Advantages of being a locum and working through your own limited company
Firstly what are the benefits of becoming a locum doctor:
- Virtually guaranteed work due to the huge demand.
- Freedom to work when and where you want.
- Lucrative long or short-term locum opportunities from one-day to one-year.
- Opportunities to expand your skills and experience.
- Opportunities to try different places of work.
- Higher rates of pay.
- Overseas recruitment programmes.
Working as a locum through your own limited company certainly has its perks too. Basically, if you are a locum working through your own limited company your take home will be anywhere between 75% – 80% of your daily rate, for example:
Daily rate £200 take home between £150 – £160
Daily rate £300 take home between £225 – £240
Daily rate £400 take home between £300 – £320
Daily rate £600 take home between £450 – £480
Any accountant will tell you that working through your own limited company is the most tax efficient way possible. However, you shouldn’t get a genuine limited UK company confused with some of the rather unusual and strange tax schemes currently being offered. Realistically if you live in the UK, work in the UK and get paid in the UK you’re going to have to pay tax in the UK. There are a host of alternatives but HM Revenue and Customs are clamping down on tax avoidance schemes so you’d do well to avoid them. Remember you and only you are liable for your taxes despite what anybody else tells you.
Savings made via National Insurance
If you were to work through an umbrella company (like a payroll bureau) you will pay both employees and employers NI (Employers NI is 12.8% of your salary, and employees NI 11% for the first £770 a week, and 1% thereafter (both after tax-free personal allowances).
On a typical contract of say £350 per day, you will pay around £300 a week in NI through an umbrella company whereas with your own limited company you will pay just £30, so the NI savings alone come to about £12,000 a year assuming a 45-week working year.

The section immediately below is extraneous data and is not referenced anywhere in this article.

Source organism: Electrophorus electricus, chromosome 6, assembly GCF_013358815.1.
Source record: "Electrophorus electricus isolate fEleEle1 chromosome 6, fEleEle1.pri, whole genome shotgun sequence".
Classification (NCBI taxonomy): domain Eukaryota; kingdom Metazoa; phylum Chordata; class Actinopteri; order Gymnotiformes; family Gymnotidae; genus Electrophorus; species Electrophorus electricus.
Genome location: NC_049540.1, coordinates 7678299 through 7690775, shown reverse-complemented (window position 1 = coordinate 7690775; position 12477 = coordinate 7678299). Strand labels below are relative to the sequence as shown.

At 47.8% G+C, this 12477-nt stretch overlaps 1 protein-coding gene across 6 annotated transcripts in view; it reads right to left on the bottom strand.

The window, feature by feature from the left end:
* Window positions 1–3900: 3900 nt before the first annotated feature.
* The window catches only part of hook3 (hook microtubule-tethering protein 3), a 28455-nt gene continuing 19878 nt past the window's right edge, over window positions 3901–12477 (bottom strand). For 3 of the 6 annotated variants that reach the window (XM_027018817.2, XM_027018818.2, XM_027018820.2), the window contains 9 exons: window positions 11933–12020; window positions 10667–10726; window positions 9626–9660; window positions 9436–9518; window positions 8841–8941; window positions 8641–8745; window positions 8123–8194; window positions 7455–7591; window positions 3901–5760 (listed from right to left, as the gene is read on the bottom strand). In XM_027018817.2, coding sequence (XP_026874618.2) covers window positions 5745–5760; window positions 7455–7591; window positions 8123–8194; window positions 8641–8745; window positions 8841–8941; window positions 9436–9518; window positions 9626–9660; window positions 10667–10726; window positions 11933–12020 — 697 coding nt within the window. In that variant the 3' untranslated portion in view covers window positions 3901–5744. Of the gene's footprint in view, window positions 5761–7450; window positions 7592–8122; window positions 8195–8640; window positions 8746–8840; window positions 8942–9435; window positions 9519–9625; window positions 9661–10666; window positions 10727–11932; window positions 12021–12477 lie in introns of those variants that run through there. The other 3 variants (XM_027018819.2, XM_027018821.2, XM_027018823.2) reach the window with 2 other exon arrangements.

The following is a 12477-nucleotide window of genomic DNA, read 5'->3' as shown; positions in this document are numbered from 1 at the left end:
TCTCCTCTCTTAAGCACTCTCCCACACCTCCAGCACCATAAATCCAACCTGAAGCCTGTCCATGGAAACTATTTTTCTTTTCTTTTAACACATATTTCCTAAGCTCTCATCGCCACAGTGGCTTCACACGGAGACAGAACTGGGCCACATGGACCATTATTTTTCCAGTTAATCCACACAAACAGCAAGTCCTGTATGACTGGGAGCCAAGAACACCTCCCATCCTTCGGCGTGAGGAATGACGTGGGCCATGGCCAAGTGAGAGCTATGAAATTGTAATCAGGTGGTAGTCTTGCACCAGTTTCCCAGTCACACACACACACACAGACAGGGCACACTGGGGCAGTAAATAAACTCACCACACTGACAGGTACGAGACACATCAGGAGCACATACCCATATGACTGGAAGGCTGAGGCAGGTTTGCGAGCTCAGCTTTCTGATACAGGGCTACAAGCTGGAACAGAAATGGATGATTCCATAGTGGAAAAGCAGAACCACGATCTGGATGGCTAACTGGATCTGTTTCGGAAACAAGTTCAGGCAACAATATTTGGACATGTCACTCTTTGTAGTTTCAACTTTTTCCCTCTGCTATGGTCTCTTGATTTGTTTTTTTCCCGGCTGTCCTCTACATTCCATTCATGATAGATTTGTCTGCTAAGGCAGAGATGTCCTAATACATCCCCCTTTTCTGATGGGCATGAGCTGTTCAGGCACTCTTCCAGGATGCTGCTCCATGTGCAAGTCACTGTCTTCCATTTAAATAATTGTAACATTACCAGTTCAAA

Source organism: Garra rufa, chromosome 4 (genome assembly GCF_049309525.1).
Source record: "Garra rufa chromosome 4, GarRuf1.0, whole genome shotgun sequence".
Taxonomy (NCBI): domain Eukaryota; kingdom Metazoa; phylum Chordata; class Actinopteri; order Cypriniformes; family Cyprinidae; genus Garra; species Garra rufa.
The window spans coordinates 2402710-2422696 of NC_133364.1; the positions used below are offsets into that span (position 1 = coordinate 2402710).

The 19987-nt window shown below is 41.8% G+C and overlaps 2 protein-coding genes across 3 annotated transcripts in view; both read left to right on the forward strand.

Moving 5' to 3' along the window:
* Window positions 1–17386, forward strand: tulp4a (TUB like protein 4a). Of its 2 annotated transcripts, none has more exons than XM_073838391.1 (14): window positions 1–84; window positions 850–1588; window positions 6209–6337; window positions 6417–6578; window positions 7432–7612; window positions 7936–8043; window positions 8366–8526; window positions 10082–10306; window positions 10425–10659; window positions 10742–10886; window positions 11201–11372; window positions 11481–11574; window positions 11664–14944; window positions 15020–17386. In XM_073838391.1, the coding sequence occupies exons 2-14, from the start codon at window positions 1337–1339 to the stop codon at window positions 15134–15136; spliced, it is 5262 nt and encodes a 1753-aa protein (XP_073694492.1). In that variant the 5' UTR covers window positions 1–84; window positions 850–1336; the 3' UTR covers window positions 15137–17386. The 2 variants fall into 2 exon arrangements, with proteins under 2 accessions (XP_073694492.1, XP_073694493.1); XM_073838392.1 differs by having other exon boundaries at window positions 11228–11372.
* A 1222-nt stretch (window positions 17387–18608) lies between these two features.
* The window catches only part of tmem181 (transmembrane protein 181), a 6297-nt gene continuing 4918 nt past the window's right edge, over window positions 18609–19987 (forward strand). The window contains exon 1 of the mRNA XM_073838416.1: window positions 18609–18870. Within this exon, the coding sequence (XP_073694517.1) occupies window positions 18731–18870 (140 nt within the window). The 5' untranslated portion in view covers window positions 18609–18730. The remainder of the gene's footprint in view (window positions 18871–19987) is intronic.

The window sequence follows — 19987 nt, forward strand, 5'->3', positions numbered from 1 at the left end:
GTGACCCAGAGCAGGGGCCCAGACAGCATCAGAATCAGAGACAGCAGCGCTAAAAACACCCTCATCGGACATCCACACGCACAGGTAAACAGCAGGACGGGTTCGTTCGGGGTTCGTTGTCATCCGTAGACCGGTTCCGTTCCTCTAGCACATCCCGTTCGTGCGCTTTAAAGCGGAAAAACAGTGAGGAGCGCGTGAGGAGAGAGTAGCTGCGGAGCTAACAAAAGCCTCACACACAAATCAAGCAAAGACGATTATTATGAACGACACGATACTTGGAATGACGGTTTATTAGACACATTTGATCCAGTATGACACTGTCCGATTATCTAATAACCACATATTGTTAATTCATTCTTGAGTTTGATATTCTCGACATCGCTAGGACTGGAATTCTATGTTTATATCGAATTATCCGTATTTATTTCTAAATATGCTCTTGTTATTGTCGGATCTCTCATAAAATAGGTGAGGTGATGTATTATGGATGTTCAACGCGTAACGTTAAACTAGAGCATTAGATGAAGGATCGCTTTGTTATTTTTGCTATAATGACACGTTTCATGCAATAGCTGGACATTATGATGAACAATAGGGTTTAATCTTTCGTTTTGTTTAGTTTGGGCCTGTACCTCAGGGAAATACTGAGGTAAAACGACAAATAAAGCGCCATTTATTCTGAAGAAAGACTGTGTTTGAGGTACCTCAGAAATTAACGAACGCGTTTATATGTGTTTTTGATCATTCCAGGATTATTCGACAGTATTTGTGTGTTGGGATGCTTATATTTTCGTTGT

If you are on £200 per day you’ll save £9,000 or if on £600 a day save £20,000.
Working through your own limited company and being a locum isn’t for everybody. Being a director of your own limited company does come with responsibility, find below a few things to consider, you’ll need to:
• put aside an amount per month for tax bills
• understand what type of taxes to pay and when they will need to be paid
• learn about what expenses you can claim
• you’ll need to open a business bank account
• and may need public liability insurance / professional indemnity insurance?
However, locums and other medical professionals tell us that after the flood of initial questions, the administration side of working through your own limited company only requires 15 – 20 minutes for the month, providing that is you work with an experienced accountant. If you haven’t formed a limited company yet, the government has now made this surprisingly simple and it only takes five minutes.
So other than a bit of admin what are the downsides? Well, surprisingly few:
- The odd old-fashioned comment about ‘You don’t know; you’re only the locum’ or ‘you’re not my doctor’, however, these are becoming less frequent due to the sheer volume and proliferation of locums.
- Having to source your own work can sometimes be difficult. Agencies can help here and there’s no shortage of these!
- Pay envy from co-workers – this is something that has affected locums, consultants and contractors in every industry.
Finding work as a locum
Due to the high demand for locum’s it shouldn’t really be an issue sourcing work. But before registering with an agency, you might find the questions below helpful.
- What NHS Hospital do you regularly supply locum doctors to?
- What are your general guidelines on locum pay rates?
- What are your payment procedures?
- What compliance practises does your company follow?
- Does your agency have any references from clients and locum doctors regarding your services?
- Please, can you send me your company terms and condition?
- Do you offer a “preregistration form”? (This form is an agreement between the doctor and the recruitment agency detailing the doctor’s exact locum requirements).
We recommend dealing with only one agency (two maximum). Some people feel dealing with only one agency restricts their job options, however, this means you will build a strong relationship with them ensuring they are looking for the best possible positions for you.
When do I charge VAT for my services?
Most locum doctors do not need to charge VAT for their services, however, this does depend on your contract.
For example, if you are a Locum Doctor working for a hospital directly dealing with patients you would be exempt from VAT, basically, you would not have to charge VAT for your services, meaning your income is entirely yours, no deductions made.
However, if you are a locum doctor performing an HR/Office/Managerial advisor position, where you are not treating patients directly, you will need to charge standard VAT rate for your service.
Visit the HMRC website for a full breakdown of how VAT is applicable for Locum Doctors: Health Professional.